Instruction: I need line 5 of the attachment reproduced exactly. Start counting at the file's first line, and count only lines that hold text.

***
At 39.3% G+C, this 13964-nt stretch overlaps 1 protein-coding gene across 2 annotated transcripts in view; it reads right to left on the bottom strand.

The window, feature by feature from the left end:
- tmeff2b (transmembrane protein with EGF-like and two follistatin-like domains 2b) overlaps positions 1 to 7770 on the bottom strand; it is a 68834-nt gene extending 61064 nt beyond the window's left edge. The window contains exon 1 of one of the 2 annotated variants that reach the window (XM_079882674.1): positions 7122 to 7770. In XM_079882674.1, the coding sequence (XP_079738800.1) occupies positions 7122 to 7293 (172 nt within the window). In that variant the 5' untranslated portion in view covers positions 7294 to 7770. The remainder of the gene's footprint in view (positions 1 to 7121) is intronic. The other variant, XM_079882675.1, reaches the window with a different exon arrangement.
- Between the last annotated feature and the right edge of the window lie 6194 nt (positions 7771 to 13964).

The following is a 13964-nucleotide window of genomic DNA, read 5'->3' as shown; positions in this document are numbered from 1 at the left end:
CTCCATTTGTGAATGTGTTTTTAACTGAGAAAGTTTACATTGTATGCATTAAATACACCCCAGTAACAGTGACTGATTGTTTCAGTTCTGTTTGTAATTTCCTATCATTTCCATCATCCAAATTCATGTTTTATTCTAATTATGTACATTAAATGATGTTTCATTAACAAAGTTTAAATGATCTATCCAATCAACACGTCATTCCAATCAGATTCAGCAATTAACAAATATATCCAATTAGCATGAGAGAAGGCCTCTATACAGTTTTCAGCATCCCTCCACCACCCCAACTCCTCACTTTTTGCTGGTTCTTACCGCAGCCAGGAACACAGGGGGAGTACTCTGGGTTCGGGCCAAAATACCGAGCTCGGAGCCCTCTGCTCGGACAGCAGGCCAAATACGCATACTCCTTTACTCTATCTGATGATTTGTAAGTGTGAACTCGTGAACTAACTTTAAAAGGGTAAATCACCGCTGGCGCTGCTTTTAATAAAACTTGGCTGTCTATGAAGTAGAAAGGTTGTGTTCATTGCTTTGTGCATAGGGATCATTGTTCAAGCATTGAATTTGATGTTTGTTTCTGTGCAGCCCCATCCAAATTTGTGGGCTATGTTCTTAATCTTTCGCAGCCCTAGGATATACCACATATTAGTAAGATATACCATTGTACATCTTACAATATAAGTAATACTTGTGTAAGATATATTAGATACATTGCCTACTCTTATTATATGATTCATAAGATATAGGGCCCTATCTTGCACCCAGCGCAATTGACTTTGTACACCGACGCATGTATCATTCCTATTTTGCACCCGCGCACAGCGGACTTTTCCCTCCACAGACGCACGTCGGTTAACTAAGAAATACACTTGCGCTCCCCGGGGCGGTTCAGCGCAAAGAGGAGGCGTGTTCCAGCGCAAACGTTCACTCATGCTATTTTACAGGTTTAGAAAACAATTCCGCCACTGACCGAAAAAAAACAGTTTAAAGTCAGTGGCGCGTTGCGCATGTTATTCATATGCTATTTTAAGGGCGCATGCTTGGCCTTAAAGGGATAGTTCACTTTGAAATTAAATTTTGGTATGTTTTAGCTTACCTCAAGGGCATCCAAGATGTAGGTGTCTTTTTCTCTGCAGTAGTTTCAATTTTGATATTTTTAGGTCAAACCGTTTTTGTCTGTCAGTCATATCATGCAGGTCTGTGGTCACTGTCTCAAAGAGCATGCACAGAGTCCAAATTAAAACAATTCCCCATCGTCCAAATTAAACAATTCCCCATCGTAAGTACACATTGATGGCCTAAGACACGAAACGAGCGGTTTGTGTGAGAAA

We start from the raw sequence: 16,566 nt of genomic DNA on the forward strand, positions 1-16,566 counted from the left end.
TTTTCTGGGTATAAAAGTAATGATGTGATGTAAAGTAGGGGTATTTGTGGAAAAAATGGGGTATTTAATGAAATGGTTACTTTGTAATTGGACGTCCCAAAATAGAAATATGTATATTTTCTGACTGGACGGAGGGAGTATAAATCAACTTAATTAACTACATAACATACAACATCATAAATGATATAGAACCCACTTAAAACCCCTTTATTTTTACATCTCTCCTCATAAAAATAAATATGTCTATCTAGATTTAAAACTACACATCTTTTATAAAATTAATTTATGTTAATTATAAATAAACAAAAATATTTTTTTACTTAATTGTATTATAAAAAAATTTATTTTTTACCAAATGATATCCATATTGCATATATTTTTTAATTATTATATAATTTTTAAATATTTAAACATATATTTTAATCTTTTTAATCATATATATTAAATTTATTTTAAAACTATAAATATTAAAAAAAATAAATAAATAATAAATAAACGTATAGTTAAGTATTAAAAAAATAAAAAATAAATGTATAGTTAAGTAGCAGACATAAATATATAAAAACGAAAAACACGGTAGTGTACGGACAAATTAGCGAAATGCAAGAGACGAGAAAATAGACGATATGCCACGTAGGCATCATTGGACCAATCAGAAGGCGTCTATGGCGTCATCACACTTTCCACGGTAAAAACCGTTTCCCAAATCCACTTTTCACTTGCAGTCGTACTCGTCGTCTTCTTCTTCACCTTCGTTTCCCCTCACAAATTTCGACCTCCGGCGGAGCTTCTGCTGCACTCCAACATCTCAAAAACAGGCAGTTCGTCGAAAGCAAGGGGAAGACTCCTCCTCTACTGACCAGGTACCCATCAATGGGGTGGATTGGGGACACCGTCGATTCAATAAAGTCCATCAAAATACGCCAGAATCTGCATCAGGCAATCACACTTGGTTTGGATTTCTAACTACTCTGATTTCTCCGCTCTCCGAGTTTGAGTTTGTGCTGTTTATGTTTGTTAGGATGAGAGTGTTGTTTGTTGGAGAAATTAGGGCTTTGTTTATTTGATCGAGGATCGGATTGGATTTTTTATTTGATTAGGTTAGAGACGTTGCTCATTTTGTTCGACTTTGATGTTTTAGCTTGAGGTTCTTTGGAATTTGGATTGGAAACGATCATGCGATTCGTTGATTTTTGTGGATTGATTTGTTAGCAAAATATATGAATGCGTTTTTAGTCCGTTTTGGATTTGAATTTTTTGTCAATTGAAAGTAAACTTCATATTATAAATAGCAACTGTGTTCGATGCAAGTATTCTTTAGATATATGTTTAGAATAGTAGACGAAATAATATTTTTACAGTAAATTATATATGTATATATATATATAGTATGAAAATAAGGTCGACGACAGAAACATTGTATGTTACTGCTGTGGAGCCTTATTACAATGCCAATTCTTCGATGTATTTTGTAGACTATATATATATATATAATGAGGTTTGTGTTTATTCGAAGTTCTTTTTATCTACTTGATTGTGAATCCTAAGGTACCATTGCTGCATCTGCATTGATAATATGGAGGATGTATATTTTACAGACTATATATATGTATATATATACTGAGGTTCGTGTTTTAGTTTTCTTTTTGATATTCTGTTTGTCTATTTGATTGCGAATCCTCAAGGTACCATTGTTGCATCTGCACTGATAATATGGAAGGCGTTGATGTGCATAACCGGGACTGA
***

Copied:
The following is a 13964-nucleotide window of genomic DNA, read 5'->3' as shown; positions in this document are numbered from 1 at the left end: